I last blogged about last January.
What has proven to be the largest challenge so far has been getting access to a site where we have line of sight for most of our sites of interest. This challenge was finally overcome when we signed a site agreement with Lehigh Southwest Cement to build a sector site on an abandoned water tower on the northern edge of their property, which is on the western edge of Cupertino.
Permanente Quarry. Lehigh Cement wasn't able to provide us power this far from their plant, so it looks like we need to run the site off-grid.
As for the hardware up the tower, we're using a Mikrotik SXT SAr2. (Yes, it's really there; it's tiny!) This gives us a relatively wide 90 degree beam width, which for this site covers all of Cupertino with a single radio. All wisdom about deploying point-to-multi-point says that trying to cover this much of this area is going to be a bad time. Frankly, I'm going to be relatively shocked if we make it very far with just this one sector antenna, but getting to the site and adding more radios is so easy that I figured we would give this a wag and see how far it gets us. We're not looking for a huge amount of bandwidth (~5Mbps), so we can tolerate lower levels of quality than if we were trying to operate a consumer WISP.
CdTe thin film solar panels (BP Solar 980L). You might say 320W of solar panels for a single 5W router might be a little over-kill, and I wouldn't disagree with you. We are going to have a very comfortable power budget (which is going to keep our batteries really happy), and this leaves us plenty of room for growth as this site gains additional sectors, point-to-point links, etc over time without us needing to revisit the power system.
I deeply, deeply regret having gotten frameless thin film solar panels for this project. It's the timeless story: guy finds guy on Craigslist. Guy offers guy solar panels at $0.75/W. Guy gets great deal on solar panels before entirely appreciating what a pain it is sourcing 6mm frameless panel clamps. Getting the edge clamps for these panels to mount them to the unistrut was a huge pain, and I'm never dealing with it again.
100Ah 12V deep cycle lead-acid batteries, wired in series to make a 100Ah 24V bank for the solar charge controller.
The middle shelf holds an EPSolar Tracer 2215BN solar charge controller, a 24V-12V DC-DC regulator to provide some 12V power for the network switch and fan, and an unmanaged workgroup switch with a PoE injector for the access point on the tower. The solar controller warrants some particular attention: this is by far the least expensive solar controller I've seen which actually uses Maximum Power Point Tracking (MPPT), which is a big deal. Lots of $20 charge controllers on eBay will claim that they are MPPT, but they simply aren't. MPPT means that the controller is going to make an effort to hold the panel array at the correct voltage/current to extract the maximum amount of power available from it given the current solar conditions, which isn't a trivial task since this magic point moves throughout the day based on the amount of sunlight and temperature, and the fact that the panels are wired as an 80V array while trying to charge a 24V battery bank. This takes a serious DC-DC buck converter, which is why MPPT controllers need such a beefy heat sink compared to the cheaper PWM controllers.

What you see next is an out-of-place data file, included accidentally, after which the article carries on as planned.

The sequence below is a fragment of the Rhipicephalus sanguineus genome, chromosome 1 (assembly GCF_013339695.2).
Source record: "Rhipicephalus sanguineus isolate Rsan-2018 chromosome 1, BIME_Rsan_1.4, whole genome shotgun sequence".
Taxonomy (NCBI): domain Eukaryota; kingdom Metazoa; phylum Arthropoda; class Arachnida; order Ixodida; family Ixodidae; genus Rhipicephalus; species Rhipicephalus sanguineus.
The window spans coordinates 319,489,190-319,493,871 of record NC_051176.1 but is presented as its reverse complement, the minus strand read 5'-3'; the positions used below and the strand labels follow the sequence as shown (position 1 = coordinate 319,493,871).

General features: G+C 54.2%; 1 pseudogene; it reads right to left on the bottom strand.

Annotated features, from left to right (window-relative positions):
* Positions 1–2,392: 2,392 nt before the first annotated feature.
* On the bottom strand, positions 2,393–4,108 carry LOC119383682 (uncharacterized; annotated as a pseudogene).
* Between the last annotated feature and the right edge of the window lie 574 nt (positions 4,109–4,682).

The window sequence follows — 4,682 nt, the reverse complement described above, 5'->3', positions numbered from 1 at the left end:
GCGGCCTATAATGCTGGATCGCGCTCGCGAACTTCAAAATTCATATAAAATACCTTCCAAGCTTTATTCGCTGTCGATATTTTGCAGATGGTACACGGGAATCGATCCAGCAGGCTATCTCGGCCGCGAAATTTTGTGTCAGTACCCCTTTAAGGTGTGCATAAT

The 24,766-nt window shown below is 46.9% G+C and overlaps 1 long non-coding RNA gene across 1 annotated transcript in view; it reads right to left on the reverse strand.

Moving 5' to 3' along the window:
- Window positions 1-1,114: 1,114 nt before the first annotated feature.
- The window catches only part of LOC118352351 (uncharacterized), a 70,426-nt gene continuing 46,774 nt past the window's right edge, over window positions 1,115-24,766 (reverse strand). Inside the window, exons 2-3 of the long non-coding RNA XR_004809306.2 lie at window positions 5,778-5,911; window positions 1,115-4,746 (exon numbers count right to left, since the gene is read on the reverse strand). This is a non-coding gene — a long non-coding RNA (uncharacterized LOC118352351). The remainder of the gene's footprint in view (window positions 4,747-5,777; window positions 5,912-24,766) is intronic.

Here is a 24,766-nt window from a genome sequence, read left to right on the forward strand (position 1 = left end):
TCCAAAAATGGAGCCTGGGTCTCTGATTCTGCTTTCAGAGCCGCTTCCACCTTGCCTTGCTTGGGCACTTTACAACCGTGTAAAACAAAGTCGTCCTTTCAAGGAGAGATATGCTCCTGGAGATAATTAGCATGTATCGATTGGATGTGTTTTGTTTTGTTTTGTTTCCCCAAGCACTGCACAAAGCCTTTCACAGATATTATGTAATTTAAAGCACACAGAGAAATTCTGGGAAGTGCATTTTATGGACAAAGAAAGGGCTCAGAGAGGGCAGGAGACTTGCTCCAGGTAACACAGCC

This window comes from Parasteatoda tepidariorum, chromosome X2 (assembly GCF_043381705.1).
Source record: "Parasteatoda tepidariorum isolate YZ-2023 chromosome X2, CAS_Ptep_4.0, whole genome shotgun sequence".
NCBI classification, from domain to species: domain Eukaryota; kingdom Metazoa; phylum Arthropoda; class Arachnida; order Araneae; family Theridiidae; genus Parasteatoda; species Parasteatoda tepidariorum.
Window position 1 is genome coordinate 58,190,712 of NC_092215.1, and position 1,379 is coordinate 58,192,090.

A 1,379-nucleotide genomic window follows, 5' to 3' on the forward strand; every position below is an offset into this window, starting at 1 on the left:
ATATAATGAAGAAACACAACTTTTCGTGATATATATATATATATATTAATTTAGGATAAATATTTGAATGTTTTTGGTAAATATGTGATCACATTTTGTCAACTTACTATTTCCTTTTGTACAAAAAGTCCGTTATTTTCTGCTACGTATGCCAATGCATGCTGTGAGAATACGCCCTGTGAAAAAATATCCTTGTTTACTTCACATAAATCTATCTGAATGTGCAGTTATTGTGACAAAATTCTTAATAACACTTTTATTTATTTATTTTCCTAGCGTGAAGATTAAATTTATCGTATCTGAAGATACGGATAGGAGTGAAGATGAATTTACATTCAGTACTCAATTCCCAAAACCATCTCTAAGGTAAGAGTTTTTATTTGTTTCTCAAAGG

The top shelf is currently mostly empty, waiting for more equipment or a second battery bank. The only thing there now is an MT-50 control head for the solar controller. This is another feature of the EPSolar Tracer series controllers that I absolutely love: their user interface is over RS-485 MODBUS, so you can mount your controller as close as possible to your batteriy bank and load, and all you need to do is run CAT-5e to wherever you want your nice user interface to the controller. The control head lets you set the battery charge mode, etc, as well as review all the collected statistics like current panel/battery/load voltage/current and cumulative power generated/consumed in kWh.
SHAMELESS PLUG: I'm giving a talk on solar panels and designing these sorts of solar power systems next month in San Jose on April 13th, 2016 at the West Valley Amateur Radio Association. If you're in the Silicon Valley and interested, I encourage you to come see.
Of course, a huge thanks again to our great team of volunteers, the city of Cupertino for supporting us on this project, and a HUGE thanks to Lehigh Southwest Cement for entertaining some random group of volunteers setting up some equipment on their property. The Cupertino ARKnet wouldn't be possible without everyone's help.
(Thanks to Marcel AI6MS and Jim KN6PE for letting me use their photos in this blog post)